Precious metal prices rose over the week, with gold up $30 and silver up 32 cents.
Platinum closed yesterday up over $50 on the week, but palladium was unchanged. Silver is now up 4% on the year and gold is at break-even.
Driving precious metal prices was dollar weakness, and the widely-followed US Dollar index (DXY) is now technically vulnerable to a significant drop. This weakness ties in with a gradual acceptance that dollar interest rate rises are on hold indefinitely. Furthermore, the usual chorus of Keynesian economists is beginning to talk about the necessity of negative interest rates, which would probably guarantee a substantial fall in the dollar, and a corresponding rise in commodity prices, bringing about their desired increase in price inflation.
Negative interest rates would make it more costly to hold dollar cash than gold, with obvious price consequences. It is therefore logical that the bearishness over gold and silver that has prevailed in futures markets until recently is replaced by some genuine buying demand. The next chart shows how this has been reflected in Comex futures for gold, where a rising price has been underpinned by a rise in Open Interest.
The gold price has now risen by close to 10% from the 24th July low of $1078 to last night's close at $1183. The interesting bit is the rise from the low on 11th September, when Open Interest started to increase. Before then, the rise appeared to lack conviction, but since that date the increase in Open Interest is clear to see. This tells us the character of the market is fundamentally different from before, with buying throughout the week, and one would now expect to see profit-taking on Fridays ahead of the weekend. In this context, an initial fall of $4 in this morning's early European trade was to be expected, and the prospect of some profit-taking over the course of the day is as well.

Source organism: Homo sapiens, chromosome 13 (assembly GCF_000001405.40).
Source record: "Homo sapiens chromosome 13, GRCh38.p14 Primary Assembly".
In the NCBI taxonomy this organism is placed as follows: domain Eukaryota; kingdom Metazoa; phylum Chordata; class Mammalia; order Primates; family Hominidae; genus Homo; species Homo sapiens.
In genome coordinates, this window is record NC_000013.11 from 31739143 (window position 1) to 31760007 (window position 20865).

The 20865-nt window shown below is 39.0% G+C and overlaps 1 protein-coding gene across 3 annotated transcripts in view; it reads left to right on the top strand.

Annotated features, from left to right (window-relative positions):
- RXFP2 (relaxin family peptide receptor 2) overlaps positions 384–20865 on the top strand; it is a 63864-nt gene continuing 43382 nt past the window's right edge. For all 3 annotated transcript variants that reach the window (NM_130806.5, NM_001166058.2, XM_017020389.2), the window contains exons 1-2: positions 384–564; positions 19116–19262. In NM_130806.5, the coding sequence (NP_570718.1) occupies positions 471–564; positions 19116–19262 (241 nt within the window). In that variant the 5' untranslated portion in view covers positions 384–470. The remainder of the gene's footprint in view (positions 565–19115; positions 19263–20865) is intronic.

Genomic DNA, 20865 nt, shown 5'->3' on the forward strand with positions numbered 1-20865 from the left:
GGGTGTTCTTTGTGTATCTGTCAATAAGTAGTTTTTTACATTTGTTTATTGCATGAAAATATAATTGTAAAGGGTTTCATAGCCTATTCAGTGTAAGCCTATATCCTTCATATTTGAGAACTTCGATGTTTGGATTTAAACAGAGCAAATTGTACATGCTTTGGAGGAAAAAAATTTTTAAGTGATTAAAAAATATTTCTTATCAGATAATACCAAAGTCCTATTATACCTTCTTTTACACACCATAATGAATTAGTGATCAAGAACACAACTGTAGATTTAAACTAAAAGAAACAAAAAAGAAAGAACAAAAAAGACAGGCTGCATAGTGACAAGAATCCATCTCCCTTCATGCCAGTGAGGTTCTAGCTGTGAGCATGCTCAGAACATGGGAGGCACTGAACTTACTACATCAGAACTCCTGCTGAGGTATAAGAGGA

If, instead, gold rallies to over $1185 by tonight's close, it could be taken to be an immensely bullish move. Even if this doesn't happen, seeing genuine buying develop is good news for gold, and traders are modifying their speculative behaviour accordingly. However, the Commercials (particularly the banks and swap dealers) are now running short positions, and are sure to take advantage of any opportunity to mark prices down and trigger stops. So while the rise in price has so far been relatively undramatic, we can expect increased volatility to develop in the coming weeks.
The silver chart of Comex Open Interest reflects the same basic theme as that of gold, though the price rise was more substantial relative to the more gradual increase in Open Interest, and occurred slightly ahead of that of gold.
Eurozone: Construction Output.
UK: CBI Business Optimism.
US: NAHB Housing Market Index.
US: Building Permits, Housing Starts.
Japan: Trade balance, All Industry Activity index.
UK: Public Sector Net Borrowing.
US: Mortgage Applications, EIA Crude Oil Stocks.
Japan: Foreign Bond Investment.
UK: Retail Sales.
US: Initial Jobless Claims, Existing Home Sales.
Japan: Manufacturing PMI, Leading Indicator (Final).
Eurozone: Markit Composite PMI.
US: Markit Composite PMI, Leading Index.
The views and opinions expressed in the article are those of the author and do not necessarily reflect those of GoldMoney, unless expressly stated. Please note that neither GoldMoney nor any of its representatives provide financial, legal, tax, investment or other advice. Such advice should be sought form an independent regulated person or body who is suitably qualified to do so. Any information provided in this article is provided solely as general market commentary and does not constitute advice. GoldMoney will not accept liability for any loss or damage, which may arise directly or indirectly from your use of or reliance on such information.